In December 2011, the Department of Education awarded nine states a total of $500 million in Race to the Top-Early Learning Challenge grants. The program's goals include "aligning and raising standards for existing early learning and development programs; improving training and support for the early learning workforce through evidence-based practices; and building robust evaluation systems that promote effective practices and programs to help parents make informed decisions," according to a department press release.
The Obama campaign pointed us to additional areas where the administration has been promoting preschool education. The American Recovery and Reinvestment Act, better known as the stimulus bill, funnelled an extra $2 billion into Head Start and Early Head Start, which serve preschoolers as well as pregnant women, infants and toddlers. The money served purposes such as upgrading classrooms, improving transportation programs and improving staff pay and training. The White House said in a press release that the money enabled the programs to serve an additional 61,000 children.
The Obama administration also announced new standards in November 2011 for low-performing Head Start grantees, requiring them to compete for funding.
"Under the new rules, programs that fall short of quality benchmarks will have to compete. We will put out a notice to all early education providers in their communities: If you can do better, you'll get the Head Start funding," Health and Human Services Secretary Kathleen Sebelius wrote on the White House blog.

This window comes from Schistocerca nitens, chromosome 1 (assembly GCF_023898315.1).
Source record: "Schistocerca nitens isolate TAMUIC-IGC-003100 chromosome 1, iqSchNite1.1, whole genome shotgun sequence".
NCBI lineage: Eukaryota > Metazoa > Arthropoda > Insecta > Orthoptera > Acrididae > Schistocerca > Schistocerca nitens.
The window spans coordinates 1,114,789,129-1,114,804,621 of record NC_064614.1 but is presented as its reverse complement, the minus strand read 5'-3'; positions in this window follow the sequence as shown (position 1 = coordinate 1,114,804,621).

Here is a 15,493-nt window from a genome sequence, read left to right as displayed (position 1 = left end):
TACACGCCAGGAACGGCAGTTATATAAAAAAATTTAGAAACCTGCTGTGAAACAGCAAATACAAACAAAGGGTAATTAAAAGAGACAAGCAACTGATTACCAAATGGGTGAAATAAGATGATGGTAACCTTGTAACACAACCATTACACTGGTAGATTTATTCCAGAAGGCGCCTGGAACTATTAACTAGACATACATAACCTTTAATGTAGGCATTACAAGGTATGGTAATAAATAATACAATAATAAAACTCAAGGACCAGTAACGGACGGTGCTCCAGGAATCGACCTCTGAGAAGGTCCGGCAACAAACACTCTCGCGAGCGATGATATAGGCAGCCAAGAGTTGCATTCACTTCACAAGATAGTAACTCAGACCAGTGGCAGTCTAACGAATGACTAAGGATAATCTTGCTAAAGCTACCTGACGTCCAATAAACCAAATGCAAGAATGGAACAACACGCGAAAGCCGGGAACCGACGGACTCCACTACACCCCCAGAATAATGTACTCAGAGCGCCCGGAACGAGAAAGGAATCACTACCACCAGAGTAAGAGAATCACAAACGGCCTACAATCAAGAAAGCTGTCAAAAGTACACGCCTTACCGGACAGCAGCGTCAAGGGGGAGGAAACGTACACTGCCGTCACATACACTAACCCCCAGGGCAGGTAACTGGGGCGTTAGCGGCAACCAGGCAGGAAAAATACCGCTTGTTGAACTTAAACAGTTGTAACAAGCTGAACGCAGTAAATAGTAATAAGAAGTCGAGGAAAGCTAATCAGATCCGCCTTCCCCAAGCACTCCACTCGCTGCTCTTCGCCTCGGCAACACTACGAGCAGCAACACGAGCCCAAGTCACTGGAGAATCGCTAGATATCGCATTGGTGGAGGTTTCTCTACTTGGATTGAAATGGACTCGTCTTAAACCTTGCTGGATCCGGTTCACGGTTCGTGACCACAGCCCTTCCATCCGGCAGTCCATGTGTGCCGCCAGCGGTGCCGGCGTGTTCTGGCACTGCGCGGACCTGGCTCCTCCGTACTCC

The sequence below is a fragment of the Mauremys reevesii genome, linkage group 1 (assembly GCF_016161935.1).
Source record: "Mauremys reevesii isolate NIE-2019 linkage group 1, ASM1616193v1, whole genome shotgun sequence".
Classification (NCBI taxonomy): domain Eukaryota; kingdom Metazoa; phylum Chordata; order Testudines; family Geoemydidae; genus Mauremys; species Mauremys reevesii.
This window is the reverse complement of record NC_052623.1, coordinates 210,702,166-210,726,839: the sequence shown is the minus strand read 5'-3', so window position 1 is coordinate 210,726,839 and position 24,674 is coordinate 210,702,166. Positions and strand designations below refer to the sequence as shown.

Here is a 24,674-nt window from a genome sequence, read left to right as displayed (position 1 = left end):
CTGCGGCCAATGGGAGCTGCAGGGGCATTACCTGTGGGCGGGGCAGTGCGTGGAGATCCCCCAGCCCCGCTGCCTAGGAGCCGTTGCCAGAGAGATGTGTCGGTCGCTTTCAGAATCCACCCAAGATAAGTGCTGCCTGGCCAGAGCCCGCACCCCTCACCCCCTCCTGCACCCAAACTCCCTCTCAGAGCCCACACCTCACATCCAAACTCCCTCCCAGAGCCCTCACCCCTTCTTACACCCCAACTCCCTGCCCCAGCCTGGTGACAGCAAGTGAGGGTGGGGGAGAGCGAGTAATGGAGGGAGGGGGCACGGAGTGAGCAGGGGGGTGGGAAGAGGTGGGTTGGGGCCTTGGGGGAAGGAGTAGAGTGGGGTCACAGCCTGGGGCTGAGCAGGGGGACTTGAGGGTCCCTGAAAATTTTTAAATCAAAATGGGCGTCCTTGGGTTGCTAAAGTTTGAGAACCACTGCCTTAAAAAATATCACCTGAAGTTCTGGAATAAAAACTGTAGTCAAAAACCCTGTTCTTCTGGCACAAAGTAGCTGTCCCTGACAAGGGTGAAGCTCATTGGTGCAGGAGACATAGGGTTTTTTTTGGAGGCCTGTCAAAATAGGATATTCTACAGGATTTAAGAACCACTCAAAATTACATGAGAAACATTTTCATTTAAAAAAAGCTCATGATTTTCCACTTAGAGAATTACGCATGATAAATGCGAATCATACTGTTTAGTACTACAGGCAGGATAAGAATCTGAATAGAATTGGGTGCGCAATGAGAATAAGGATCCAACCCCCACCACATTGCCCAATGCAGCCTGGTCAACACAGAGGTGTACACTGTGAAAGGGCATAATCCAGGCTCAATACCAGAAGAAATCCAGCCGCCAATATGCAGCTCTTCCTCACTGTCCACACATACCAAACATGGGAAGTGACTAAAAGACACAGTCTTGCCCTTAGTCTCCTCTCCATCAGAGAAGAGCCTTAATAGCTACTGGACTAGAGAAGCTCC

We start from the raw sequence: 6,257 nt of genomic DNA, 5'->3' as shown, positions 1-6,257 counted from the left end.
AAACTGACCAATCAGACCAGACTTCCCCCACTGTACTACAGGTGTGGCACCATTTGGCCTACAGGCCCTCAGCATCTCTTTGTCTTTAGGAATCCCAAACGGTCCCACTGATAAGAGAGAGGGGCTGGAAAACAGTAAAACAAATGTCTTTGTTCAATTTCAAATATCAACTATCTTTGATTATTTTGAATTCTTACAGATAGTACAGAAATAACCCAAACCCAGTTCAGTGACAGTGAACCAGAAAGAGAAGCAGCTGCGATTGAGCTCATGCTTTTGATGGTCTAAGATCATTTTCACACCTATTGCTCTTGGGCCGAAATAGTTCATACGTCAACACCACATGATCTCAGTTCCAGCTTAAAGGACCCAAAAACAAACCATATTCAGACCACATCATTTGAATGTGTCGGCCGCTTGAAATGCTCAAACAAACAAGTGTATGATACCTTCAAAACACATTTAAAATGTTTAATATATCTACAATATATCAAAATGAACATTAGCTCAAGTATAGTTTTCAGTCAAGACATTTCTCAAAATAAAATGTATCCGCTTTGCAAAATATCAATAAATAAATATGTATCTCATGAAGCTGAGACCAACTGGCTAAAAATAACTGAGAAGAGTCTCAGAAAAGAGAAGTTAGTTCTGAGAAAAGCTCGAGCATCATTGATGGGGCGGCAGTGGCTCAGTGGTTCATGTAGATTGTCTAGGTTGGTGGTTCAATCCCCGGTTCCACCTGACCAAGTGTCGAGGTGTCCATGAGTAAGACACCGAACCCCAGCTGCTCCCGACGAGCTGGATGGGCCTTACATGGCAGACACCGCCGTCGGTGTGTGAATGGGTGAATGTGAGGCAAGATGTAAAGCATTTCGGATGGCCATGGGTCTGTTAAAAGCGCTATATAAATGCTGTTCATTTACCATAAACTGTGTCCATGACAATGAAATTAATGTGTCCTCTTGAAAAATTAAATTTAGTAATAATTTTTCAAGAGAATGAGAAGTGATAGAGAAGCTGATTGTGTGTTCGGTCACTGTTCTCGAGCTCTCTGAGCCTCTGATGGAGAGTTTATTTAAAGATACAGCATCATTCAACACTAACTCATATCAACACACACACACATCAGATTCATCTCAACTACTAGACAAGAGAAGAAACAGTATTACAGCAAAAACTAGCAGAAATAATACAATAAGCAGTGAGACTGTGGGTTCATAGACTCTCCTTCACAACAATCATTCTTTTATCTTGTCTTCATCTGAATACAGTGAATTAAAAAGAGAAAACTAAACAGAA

We asked some outside groups for their evaluation of Obama"s work in promoting preschool.
W. Steven Barnett, director of the National Institute for Early Education Research at Rutgers University, said for the most part the changes have been positive.
"They have created an Office at the U.S. Department of Education, something that was greatly needed, and instituted re-competition for Head Start grants based on performance for the first time ever. Funding has been increased for Early Head Start and Head Start, and Race to the Top-Early Learning Challenge is a substantive financial commitment in education, again with an emphasis on competition. So they have committed more resources, but they did not provide more money for business as usual--this is a pay for performance approach," Barnett wrote in an email.
But he questioned the selection of states that won the Early Learning Challenge grants.
"Whether the best states were selected for Race to the Top is another question, and there we are not so pleased," he wrote. "However, if the administration follows up and requires states to keep the promises they made to get the grants (as they are doing with the original Race to the Top) then perhaps it is wise to have some poor performers on board."
Obama has fulfilled his pledge to promote more preschool education both by dedicating substantial money in the form of state grants and by revising guidelines to improve quality. This warrants a Promise Kept.